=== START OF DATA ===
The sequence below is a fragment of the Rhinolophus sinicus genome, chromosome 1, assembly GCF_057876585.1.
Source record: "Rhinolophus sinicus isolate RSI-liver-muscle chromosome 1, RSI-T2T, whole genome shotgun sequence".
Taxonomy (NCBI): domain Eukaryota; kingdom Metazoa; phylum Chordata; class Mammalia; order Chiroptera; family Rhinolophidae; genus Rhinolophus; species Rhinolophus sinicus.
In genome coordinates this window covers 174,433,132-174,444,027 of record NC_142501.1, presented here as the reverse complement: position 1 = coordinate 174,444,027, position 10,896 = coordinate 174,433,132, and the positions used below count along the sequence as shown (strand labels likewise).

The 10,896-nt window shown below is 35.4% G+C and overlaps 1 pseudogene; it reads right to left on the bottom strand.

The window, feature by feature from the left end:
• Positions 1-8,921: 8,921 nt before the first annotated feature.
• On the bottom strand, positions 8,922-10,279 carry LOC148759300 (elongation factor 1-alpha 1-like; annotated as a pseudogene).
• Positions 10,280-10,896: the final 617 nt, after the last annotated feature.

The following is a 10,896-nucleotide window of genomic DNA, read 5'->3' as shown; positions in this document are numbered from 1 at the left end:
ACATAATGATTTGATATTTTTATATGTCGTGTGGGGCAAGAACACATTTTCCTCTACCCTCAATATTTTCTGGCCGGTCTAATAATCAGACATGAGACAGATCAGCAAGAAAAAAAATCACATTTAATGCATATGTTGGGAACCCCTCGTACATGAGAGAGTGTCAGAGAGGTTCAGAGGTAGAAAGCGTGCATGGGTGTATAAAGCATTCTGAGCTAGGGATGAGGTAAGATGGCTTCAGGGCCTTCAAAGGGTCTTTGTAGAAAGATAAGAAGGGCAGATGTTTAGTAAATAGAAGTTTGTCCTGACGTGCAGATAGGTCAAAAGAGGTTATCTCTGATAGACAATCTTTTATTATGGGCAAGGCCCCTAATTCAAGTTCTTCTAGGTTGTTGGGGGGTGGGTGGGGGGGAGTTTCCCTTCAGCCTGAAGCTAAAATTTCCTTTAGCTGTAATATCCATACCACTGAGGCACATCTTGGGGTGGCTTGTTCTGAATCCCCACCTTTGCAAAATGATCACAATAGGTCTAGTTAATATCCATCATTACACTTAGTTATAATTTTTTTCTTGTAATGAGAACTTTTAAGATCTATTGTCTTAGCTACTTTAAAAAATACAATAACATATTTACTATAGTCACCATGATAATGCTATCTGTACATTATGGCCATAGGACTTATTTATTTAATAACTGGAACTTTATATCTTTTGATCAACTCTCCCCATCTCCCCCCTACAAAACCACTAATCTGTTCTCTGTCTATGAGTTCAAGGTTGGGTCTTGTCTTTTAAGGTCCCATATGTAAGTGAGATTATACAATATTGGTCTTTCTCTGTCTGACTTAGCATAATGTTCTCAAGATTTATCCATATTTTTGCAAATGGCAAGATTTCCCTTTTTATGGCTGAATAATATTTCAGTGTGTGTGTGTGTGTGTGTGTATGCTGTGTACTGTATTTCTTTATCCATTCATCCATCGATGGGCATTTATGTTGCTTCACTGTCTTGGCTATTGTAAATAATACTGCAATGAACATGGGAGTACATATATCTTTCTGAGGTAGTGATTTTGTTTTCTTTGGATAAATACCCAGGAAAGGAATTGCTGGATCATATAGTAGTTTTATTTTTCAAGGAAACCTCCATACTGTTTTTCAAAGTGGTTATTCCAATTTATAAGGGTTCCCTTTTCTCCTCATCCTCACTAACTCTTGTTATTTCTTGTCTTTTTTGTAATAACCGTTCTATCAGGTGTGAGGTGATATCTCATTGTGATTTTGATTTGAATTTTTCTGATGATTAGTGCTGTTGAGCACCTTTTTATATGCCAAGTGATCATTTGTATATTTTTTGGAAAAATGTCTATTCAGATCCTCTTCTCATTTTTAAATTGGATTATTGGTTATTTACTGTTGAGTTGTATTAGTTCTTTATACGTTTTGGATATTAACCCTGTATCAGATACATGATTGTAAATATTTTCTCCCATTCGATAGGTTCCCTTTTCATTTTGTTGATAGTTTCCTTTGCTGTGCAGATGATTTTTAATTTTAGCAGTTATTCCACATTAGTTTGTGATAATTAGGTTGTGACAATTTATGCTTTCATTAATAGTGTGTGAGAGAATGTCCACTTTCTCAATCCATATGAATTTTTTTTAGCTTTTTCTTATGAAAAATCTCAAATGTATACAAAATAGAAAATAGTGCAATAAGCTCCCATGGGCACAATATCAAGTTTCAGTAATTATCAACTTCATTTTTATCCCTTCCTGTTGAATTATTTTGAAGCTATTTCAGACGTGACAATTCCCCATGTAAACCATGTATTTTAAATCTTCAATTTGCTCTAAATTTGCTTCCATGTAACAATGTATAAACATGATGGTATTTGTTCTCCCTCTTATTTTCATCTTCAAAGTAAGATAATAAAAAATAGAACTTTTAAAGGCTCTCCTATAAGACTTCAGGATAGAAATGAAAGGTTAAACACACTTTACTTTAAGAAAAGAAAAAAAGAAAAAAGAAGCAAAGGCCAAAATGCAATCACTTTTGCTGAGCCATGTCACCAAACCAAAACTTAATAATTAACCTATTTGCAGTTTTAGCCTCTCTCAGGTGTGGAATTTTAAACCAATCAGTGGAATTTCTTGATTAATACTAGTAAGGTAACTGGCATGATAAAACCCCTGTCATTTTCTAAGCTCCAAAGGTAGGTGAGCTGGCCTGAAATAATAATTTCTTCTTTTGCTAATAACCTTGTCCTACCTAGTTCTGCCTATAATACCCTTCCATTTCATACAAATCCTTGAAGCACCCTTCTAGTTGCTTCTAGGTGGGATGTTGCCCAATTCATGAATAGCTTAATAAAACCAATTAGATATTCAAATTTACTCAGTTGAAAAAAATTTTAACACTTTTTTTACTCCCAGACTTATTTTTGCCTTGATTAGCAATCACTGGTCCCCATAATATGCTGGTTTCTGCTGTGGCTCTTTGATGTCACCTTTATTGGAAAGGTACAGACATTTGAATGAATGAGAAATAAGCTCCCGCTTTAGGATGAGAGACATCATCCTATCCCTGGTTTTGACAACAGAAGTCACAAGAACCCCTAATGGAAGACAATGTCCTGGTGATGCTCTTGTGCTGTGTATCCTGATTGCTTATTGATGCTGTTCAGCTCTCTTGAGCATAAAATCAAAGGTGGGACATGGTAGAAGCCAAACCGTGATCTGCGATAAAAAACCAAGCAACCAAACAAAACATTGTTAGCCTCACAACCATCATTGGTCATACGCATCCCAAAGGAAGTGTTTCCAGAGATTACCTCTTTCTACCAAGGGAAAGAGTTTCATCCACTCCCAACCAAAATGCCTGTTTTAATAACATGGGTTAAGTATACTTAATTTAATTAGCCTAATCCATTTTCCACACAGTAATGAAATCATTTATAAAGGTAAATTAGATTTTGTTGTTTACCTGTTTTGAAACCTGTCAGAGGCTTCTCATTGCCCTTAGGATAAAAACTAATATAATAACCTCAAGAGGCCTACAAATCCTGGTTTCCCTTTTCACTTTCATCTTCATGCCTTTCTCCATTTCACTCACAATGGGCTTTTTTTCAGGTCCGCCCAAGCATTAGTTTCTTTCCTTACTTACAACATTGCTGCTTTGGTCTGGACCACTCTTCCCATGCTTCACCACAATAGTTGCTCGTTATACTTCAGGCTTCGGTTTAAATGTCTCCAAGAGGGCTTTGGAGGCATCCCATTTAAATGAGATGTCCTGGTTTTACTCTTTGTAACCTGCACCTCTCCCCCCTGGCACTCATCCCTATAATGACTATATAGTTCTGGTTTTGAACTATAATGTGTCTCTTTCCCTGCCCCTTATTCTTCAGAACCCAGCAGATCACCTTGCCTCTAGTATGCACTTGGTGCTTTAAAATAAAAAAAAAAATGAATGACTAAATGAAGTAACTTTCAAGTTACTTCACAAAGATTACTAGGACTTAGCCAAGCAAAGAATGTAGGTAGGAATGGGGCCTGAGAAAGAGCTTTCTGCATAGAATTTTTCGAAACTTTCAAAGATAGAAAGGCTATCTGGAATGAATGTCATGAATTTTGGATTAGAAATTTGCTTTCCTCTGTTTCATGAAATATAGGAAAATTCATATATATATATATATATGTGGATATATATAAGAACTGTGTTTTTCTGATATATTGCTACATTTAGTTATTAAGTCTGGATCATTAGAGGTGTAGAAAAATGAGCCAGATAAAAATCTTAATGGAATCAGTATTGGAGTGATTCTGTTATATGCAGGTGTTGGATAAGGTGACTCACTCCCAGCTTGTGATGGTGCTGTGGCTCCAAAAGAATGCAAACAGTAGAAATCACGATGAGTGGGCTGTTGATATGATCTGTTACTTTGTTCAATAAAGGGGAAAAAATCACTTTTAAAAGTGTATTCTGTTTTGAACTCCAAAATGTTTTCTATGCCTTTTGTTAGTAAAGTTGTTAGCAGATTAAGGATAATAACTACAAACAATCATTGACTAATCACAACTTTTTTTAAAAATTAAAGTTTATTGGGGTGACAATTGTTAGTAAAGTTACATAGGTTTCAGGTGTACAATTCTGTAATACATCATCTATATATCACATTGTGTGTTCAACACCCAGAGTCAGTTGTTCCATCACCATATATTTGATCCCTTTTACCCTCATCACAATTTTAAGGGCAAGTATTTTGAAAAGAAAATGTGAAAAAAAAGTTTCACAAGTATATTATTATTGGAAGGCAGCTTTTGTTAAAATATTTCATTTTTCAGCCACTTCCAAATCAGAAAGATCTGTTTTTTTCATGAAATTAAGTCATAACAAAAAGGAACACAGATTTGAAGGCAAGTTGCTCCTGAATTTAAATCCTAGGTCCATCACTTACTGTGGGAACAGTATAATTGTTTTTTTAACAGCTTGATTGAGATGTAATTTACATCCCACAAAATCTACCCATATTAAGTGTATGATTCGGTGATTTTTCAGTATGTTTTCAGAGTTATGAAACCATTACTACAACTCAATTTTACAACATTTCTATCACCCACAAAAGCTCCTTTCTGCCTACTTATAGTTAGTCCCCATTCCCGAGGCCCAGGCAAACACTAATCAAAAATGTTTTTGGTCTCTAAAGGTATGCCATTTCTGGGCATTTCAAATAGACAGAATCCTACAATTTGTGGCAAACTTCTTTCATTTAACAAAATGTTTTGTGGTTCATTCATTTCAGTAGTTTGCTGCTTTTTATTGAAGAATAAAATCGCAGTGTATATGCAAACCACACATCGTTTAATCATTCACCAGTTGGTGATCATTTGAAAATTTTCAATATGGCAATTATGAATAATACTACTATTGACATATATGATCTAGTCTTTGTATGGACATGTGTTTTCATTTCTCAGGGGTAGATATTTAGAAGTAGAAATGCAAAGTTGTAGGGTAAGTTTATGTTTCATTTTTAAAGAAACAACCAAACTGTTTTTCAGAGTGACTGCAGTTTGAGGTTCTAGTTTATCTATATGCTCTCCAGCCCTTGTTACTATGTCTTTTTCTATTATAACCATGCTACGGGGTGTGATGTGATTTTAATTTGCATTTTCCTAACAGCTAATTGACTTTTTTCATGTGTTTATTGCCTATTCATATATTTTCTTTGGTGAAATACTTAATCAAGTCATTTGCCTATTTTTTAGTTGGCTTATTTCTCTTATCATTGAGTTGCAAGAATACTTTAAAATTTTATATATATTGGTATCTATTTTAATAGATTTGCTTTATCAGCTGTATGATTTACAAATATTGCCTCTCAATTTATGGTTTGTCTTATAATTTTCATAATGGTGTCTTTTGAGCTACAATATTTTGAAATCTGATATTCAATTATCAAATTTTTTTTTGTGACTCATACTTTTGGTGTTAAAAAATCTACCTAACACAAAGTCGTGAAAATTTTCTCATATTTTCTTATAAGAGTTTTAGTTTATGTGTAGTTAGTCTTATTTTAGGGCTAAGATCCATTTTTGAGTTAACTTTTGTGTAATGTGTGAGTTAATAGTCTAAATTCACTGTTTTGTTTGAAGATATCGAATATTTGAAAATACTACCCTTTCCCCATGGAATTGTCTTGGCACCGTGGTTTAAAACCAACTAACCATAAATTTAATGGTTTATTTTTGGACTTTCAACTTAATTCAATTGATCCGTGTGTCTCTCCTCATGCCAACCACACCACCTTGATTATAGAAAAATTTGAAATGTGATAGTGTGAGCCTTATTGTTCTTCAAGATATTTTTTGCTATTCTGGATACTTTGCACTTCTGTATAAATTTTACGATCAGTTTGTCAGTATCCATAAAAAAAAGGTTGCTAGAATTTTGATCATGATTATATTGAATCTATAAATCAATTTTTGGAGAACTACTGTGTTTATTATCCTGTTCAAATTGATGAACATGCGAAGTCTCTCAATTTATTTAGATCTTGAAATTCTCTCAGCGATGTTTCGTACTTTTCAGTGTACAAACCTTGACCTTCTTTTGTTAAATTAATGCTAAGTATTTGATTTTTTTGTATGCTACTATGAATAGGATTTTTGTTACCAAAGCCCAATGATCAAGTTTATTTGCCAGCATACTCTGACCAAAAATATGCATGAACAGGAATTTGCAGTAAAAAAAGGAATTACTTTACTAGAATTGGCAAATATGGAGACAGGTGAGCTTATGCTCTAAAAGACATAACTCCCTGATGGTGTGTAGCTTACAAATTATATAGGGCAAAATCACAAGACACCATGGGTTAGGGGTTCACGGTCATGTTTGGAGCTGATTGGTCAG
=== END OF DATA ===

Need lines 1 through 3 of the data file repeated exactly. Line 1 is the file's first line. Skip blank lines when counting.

The sequence below is a fragment of the Rhinolophus sinicus genome, chromosome 1, assembly GCF_057876585.1.
Source record: "Rhinolophus sinicus isolate RSI-liver-muscle chromosome 1, RSI-T2T, whole genome shotgun sequence".
Taxonomy (NCBI): domain Eukaryota; kingdom Metazoa; phylum Chordata; class Mammalia; order Chiroptera; family Rhinolophidae; genus Rhinolophus; species Rhinolophus sinicus.